Termite Fumigation – How to Prepare Your Home
If you have ever experienced a termite infestation in your home or know somebody who has, you know how upsetting and stressful it can be. Not only do termites cause expensive damage, they are also expensive to get rid of. In fact, termites cost homeowners more than 5 billion dollars in treatment and repairs each year. There are two types of termites: subterranean and drywood. Drywood termites cause the most damage in the US and can only be eliminated by tent fumigation.
Why Choose Fumigation?
In some very mild cases, spot treatment can eliminate all drywood termites in a home. But in most cases, by the time termites have been detected, the infestation is full-blown. Tent fumigation is the only way to kill 100% of the termites in a home.
Yearly inspection by a pest control expert can prevent mass infestation.
For over 50 years, Vikane gas fumigant (made by Dow AgroSciences) has proved to effectively eliminate drywood termites. This is the gas of choice for all termite fumigators in the US. Vikane gas is quick-acting and does not leave any residue. However, it is still a dangerous toxic gas and can cause death. Proper fumigation preparation will ensure that you and your family stay safe and that your belongings are protected. The fumigation process will take a few days, so you will need to make arrangements to stay elsewhere during the process.
Follow the instructions given to you by your fumigation company. Speak to your neighbors and inform them of your termite problem and your plans to fumigate as it could work to your advantage. Often, more than one home in an area will have a termite infestation. Some pest control companies will give a special discount to neighbors who fumigate at the same time.
Tip: Preparing your home for termite fumigation is time-consuming. Do not leave it to the last minute. Preparation involves lots of packing and sorting. Plan to start at least a few days before the fumigation date.
1. Call the Gas Company – In most cases, your fumigation company will call your local gas company to notify it of the turn-off time for the gas. Clarify with your fumigator whether you need to make the call or not.
2. Notify Your Neighbors – If you haven’t done so already, notify your neighbors that you will be fumigating. Sometimes the fumigators need access to part of the neighbors property. This is common in areas where homes are built close together. When neighbors’ consent is needed, they will have to issue official permission and a release.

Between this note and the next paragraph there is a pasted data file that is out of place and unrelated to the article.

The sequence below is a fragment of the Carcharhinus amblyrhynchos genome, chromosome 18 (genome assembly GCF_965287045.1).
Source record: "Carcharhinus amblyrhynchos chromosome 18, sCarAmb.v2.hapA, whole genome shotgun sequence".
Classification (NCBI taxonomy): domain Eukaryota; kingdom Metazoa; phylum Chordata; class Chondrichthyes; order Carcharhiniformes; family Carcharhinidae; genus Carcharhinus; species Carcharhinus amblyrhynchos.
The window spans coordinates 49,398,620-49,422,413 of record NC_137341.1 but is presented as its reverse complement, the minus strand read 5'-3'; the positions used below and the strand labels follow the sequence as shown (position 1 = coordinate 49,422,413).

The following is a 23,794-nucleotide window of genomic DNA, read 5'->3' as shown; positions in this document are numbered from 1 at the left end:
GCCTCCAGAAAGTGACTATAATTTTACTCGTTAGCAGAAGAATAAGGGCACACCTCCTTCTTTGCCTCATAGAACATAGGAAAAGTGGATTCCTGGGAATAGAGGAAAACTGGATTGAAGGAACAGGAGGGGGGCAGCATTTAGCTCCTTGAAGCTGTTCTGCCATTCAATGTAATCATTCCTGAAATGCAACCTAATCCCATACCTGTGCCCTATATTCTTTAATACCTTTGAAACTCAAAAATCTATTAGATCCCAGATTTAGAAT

1. Clear the Perimeter – Clearing the perimeter of your property is a must so that the fumigators can secure the fumigation tent. Clear all items to at least 5′ away from the structure.
2. Unlock Gates and Doors – On fumigation day, unlock any gates and sheds. Fumigators are legally required to check all rooms to ensure that nobody is there before sealing the tents.
3. Water the Ground – Water will act as a barrier to the fumigant and will prevent contamination and damage to your plants. Water all plants and grass. If possible, trim plants back to one foot away from your home’s structure.
4. Remove Vehicles – All vehicles must be removed from attached and unattached garages.
Your fumigation company will provide you with special double bags called Nylofume bags. These will protect your food and medications. Unopened metal cans do not need to be bagged. All dry food products must be sealed in the bags, including:
• Food in plastic bags such as pretzels, macaroni, etc.
• All medications
• Soaps and shampoos
There is some dispute about whether cosmetics need to be placed in the bags. Some fumigators say there is no need while others have a more conservative outlook. There is a common saying among termite fumigators: “When in doubt, take it out.” In other words, better safe than sorry.
1. Double check that all food and medications are properly sealed in Nylofume bags. Follow the specific instructions provided with the bags for how to properly seal in them.
2. Remove valuables. All of the drawers in your home will be opened during fumigation. Remove your valuables or store them in a safe.
3. Discard the ice from your ice maker and turn it off.
4. Remove plastic mattress covers, as they can trap the gas.
5. On fumigation day, remove plants and pets from your house, including fish.
Drywood Termite Facts:
• Appearance – Light brown, 6 legs, long, narrow, oval, 3/8″ to 1 inch long
• Commonly infest homes in warm coastal regions. California, Florida, Texas and Hawaii have the highest rate of drywood termites in the US.
• Drywood termites create colonies and live in areas you cannot access or see. Common areas where termites live include the roof and eaves, and deep inside walls, attics and crawlspaces. They can form colonies of up to 2,500 members.
• Can survive without any source of moisture or contact with the soil
• Drywood termites generally live, feed and nest in healthy wood with a low moisture content.
• Can infest wood-framed or concrete homes. Termites can pass through small cracks in concrete, as small as 1/32″.
Drywood termite infestations can be prevented by occasionally checking for termite activity around your home. Small piles of sawdust-looking material and termite wings could be a sign that termites are in your home but have not yet multiplied and infested the whole place. Additionally, making sure firewood and scrap wood is stored at least 20 feet from the home will prevent termites from being enticed to your home. Seal cracks and crevices throughout your home, as this will prevent termites from gaining access to wood through small holes.